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MS raises concerns about ‘silent, often invisible’ oesophageal and stomach cancers

the senedd in cardiff bay
The Senedd Credit: Senedd Cymru / Welsh Parliament

A surgeon-turned-Senedd member raised concerns about “silent, often invisible” oesophageal and stomach cancers claiming far too many lives in Wales.

Altaf Hussain, a former consultant orthopaedic surgeon, led a short debate on tackling oseophagael and stomach cancer.

The Conservative MS told the Senedd the cancers and their patients have not had the same status, attention or advocacy as other cancers.

He said: “Tackling oesophageal and stomach cancer has a special meaning for me. When I started my training in the 1970s, my first operations were removing oesophageal cancers.”

Mr Hussain, who represents South Wales West, highlighted the “grim” picture painted by a Tenovus Cancer Care report, entitled A Burning Issue.

He said more than 800 people – almost three people a day – received an oesophageal or stomach cancer diagnosis in 2020, changing their lives forever.


“While these cancers account for 4.5% of cancer incidence, they account for 7.7% of cancer deaths,” said Mr Hussain. “That is over 600 people in 2021 – precious lives lost, leaving a void in families and communities across Wales.”

Mr Hussain warned most cases are diagnosed in the late stages of the disease, with just over 40% diagnosed at stage four compared with 5% for breast cancer.

He told the Senedd on Wednesday January 24: “Catching these cancers at an early stage is critical, if we’re going to make them more survivable.

“As both oesophageal and stomach cancers often have vague or no symptoms, increasing symptom awareness can be challenging.”

Tenovus will launch oesophageal cancer awareness month in February, encouraging people with persistent indigestion and prolonged heartburn to speak to their GP.

The Tory raised research which found that nearly half of patients have to visit their GP more than twice to get a referral and 19% are diagnosed in an A&E department in Wales.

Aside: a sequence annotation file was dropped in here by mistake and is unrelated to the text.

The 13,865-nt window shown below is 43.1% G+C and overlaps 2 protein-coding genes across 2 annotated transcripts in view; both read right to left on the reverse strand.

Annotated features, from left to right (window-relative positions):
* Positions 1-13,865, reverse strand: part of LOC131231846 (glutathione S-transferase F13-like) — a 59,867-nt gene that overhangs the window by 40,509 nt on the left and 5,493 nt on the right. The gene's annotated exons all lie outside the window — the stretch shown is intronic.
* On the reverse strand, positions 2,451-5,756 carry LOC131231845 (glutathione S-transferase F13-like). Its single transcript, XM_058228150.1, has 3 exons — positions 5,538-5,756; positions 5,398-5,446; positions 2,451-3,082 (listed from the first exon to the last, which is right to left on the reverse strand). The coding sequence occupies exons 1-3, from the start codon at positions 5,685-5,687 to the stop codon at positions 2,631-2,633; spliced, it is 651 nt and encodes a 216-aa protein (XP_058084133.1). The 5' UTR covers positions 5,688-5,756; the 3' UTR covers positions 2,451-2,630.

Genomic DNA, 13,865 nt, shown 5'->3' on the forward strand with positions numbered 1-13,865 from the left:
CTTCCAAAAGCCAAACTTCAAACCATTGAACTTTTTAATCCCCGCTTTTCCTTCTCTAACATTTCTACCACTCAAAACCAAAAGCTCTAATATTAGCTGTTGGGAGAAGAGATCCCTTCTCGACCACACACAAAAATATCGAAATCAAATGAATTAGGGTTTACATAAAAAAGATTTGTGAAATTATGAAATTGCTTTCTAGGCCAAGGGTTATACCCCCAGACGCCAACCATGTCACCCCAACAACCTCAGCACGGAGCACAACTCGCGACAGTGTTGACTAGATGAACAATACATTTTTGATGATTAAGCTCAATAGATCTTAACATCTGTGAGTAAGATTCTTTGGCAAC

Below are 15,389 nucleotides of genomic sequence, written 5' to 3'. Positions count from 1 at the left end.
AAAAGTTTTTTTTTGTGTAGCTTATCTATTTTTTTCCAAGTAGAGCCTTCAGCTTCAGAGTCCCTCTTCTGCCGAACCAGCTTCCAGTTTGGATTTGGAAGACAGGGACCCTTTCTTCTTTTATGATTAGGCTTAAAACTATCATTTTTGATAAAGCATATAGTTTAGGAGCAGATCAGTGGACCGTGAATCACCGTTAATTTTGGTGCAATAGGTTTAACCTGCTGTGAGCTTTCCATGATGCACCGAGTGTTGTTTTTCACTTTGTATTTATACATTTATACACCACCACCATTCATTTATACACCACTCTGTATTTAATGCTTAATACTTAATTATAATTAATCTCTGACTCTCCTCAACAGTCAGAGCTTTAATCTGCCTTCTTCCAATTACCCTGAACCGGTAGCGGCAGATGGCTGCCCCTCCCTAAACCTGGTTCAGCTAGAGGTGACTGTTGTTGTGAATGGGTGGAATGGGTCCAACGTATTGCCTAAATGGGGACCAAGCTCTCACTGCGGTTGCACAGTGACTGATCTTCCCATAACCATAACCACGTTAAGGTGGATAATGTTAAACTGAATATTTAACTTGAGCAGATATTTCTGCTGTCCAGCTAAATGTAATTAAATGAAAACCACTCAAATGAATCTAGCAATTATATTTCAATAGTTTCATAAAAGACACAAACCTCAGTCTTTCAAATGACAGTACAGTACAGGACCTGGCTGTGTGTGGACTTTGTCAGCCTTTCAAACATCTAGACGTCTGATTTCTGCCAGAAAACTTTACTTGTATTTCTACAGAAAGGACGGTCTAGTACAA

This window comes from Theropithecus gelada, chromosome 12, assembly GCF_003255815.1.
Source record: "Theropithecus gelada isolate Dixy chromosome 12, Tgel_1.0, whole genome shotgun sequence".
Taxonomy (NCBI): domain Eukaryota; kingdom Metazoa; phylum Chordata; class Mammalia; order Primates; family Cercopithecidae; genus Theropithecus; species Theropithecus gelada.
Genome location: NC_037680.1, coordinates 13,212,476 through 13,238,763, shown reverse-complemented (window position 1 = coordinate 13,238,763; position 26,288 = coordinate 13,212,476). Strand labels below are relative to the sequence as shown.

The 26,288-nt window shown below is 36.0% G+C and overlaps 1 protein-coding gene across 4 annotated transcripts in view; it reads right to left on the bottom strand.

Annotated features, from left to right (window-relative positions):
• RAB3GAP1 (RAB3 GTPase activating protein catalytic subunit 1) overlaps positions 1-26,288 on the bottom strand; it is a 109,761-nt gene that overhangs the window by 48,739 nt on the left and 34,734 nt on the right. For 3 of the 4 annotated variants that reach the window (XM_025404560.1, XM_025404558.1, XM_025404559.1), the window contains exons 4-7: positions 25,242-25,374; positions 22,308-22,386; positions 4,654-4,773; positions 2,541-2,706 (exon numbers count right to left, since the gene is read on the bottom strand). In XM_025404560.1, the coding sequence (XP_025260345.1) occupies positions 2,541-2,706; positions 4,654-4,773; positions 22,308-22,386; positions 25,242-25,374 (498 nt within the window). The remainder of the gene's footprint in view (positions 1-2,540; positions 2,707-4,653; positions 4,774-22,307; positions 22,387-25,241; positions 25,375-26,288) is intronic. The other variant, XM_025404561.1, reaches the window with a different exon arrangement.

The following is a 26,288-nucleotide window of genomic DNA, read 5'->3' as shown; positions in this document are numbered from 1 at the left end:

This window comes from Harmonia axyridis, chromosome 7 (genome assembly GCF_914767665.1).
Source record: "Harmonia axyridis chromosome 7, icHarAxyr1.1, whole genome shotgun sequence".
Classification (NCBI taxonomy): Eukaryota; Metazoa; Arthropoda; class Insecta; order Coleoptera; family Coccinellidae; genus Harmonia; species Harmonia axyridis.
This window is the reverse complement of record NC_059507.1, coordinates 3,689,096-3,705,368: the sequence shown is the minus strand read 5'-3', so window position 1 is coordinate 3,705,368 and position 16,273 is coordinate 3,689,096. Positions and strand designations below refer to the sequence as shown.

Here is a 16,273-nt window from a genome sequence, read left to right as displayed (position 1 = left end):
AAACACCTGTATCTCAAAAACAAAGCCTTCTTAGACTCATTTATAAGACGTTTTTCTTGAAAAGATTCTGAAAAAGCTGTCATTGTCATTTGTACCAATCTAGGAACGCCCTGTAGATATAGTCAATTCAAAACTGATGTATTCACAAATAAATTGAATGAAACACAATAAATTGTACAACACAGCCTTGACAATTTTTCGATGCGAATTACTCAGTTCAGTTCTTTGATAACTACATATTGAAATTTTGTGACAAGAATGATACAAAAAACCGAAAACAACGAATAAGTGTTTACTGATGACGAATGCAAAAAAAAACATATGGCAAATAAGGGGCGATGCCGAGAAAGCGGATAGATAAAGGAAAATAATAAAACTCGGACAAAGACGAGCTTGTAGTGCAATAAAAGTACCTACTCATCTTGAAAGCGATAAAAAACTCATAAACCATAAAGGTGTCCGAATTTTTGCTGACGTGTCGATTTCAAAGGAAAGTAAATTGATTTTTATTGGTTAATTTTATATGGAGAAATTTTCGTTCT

He said: “With greater awareness, targeted actions and the unwavering spirit of Wales, we can turn the tide and improve the outcomes for every patient facing these challenges.”


Joyce Watson, a Labour MS who represents Mid and West Wales, focused her contribution on Barrett’s oesophagus – the only known precursor condition to oesophageal cancer.

She backed Mr Hussain’s calls for a national Barrett’s registry to standardise data collection and improve monitoring of those most at risk of oesophageal cancer.

She called for greater awareness, saying: “Until I was faced with a very close family member having the condition and then going on to having stage four cancer, I’d never heard of it.”

Ms Watson urged the health minister to look into innovative diagnostic tools.

Cefin Campbell told MSs his father and uncle died of stomach cancer at a very young age.

The Plaid Cymru MS for Mid and West Wales said his GP insists on a regular endoscopy as a preventative measure due to his family history.

He suggested families who have a history of stomach cancer or Barrett’s could be contacted and encouraged to have endoscopies to detect the disease earlier.

Eluned Morgan outlined work to address so-called less survivable cancers which are typically harder to spot, limiting treatment options and survival outcomes.

Baroness Morgan said these cancers are too often first spotted in A&E, or as an incidental finding, rather than through routine care.

‘Enormous pressures’

Between January and October 2023, only about 54% of people on the upper gastrointestinal cancer pathway started treatment within 62 days.

“We recognise that that isn’t good enough,” said Wales’ health minister.

Baroness Morgan raised the “enormous” pressures on cancer services, with a 53% increase in the number of people referred onto the suspected cancer pathway since 2020.

The minister raised the crucial role of GPs and the importance of training – highlighting a large, long-term increase in the number of people being referred for suspected cancer.

“If they’ve got an inkling but they’re not sure, we have this rapid diagnostic system that they can also refer to as well,” she said.

“I’m really pleased that’s the first in the UK where we have the whole population covered.”

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MS raises concerns about ‘silent, often invisible’ oesophageal and stomach cancers